Article Interview: Leslie Snoke

Leslie Snoke. <em>Argyle</em>, 2007, 41 x 50 in, mixed media on panel. Courtesy of the artist.

Leslie Snoke. Argyle, 2007, 41 x 50 in, mixed media on panel. Courtesy of the artist.


1. How would you describe your work to someone who has never seen it before?

Think of it as an interior designer’s nightmare. I am consumed with perception of good and bad taste. Take, for example, silk flowers “planted” outdoors in a garden. They bother me because I cannot decide to which season they belong. Are they better to supplement existing blooms in a garden, or are they
better used to brighten up a dull winter day? This is serious. As for good or bad, I’m not quite sure which kind of taste that I have. It’s got to be one or the other.

2. What is the most beautiful/visually arresting thing you have seen this week?

There is a tall, thin elderly couple who walk the local mall for exercise. I swear that every time I have ever been there, I have seen them. They are absolutely immaculate. They both have perfectly groomed silver hair and always dress in identical color and style—from head to toe. On her arm, the lady always carries a purse that corresponds to their outfits. They walk, arm in arm, in circles through the mall. Sure, there is something utterly unnerving about the two of them, but this is absolutely overshadowed by their sublime beauty.

Leslie Snoke. <em>Hot Wheels</em>, 2007, 41 x 50 in, mixed media on panel. Courtesy of the artist.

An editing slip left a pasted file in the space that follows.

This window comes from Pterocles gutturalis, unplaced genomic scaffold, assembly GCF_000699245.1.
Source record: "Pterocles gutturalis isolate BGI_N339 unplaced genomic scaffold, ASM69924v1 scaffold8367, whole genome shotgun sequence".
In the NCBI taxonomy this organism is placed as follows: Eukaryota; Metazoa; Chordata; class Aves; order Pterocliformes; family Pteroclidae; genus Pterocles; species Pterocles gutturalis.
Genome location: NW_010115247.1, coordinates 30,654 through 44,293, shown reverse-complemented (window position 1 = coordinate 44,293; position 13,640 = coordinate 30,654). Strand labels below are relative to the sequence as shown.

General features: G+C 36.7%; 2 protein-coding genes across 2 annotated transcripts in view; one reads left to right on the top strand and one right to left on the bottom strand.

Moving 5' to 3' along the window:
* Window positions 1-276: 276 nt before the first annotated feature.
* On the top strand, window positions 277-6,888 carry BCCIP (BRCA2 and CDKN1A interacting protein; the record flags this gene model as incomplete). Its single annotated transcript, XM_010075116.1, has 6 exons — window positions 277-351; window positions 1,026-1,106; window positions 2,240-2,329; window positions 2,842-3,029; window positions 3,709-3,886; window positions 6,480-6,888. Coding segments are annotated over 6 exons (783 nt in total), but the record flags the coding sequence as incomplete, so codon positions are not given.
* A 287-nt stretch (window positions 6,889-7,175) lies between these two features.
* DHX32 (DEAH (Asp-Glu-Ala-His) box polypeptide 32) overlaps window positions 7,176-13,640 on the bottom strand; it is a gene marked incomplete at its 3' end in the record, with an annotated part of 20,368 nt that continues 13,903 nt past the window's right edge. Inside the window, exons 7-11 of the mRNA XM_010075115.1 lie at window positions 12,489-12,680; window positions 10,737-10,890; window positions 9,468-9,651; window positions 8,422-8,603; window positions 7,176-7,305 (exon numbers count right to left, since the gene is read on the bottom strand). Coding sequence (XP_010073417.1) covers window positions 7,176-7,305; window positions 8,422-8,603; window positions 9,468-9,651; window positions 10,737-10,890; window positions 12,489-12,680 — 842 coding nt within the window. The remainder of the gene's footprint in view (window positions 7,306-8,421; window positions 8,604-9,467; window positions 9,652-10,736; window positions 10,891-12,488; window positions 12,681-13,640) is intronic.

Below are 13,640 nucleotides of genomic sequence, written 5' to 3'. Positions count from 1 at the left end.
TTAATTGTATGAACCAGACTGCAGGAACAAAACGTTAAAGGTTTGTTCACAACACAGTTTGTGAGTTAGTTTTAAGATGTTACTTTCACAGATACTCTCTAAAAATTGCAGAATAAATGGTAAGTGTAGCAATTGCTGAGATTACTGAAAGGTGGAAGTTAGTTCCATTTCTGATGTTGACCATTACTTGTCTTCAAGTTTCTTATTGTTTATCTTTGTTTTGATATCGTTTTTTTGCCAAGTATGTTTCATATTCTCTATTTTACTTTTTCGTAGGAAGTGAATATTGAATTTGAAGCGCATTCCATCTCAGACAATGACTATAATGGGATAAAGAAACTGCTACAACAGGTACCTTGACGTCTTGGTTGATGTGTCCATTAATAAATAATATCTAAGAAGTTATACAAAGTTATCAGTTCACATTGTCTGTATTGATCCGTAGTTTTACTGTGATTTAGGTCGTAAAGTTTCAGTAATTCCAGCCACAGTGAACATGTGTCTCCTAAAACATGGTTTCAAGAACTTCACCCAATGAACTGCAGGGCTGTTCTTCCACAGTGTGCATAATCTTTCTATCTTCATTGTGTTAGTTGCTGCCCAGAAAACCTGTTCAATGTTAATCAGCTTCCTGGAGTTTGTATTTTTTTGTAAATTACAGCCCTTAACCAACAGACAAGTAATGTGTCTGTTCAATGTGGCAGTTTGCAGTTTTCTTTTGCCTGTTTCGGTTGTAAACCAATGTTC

Leslie Snoke. Hot Wheels, 2007, 41 x 50 in, mixed media on panel. Courtesy of the artist.


3. How do you schedule your time to make art with a toddler running around?

I am constantly reminded of the advice that I was given as an
undergraduate student: “Never have pets, plants, or kids.” Of course, I walked right out that door and proceeded to break each of the rules. It is true that I do not always have enough time for art making, but I have never lost the drive that put me in that conversation in the first place. Things happen in my head now, a lot more than ever before. I keep work in progress in my living spaces. I look and I look and then some.’ By the time I get to the actual mark-making, I have already worked through many of the problems that I would have encountered in the past.
4. Tell us what you want to make next.

I am currently collecting bold patterns to be used in a series of smallish works. They will be comprised of found textiles (things like old wallpaper from my basement and mid- century mattress fabric) paired with rigid surface coverings (wood veneers and formica). My challenge is to maintain the individual character of each pattern without compromising the integrity of the dominant scheme.
Leslie Snoke. <em>Mums</em>, 2007, 41 x 50 in, mixed media on panel. Courtesy of the artist.

Leslie Snoke. Mums, 2007, 41 x 50 in, mixed media on panel. Courtesy of the artist.

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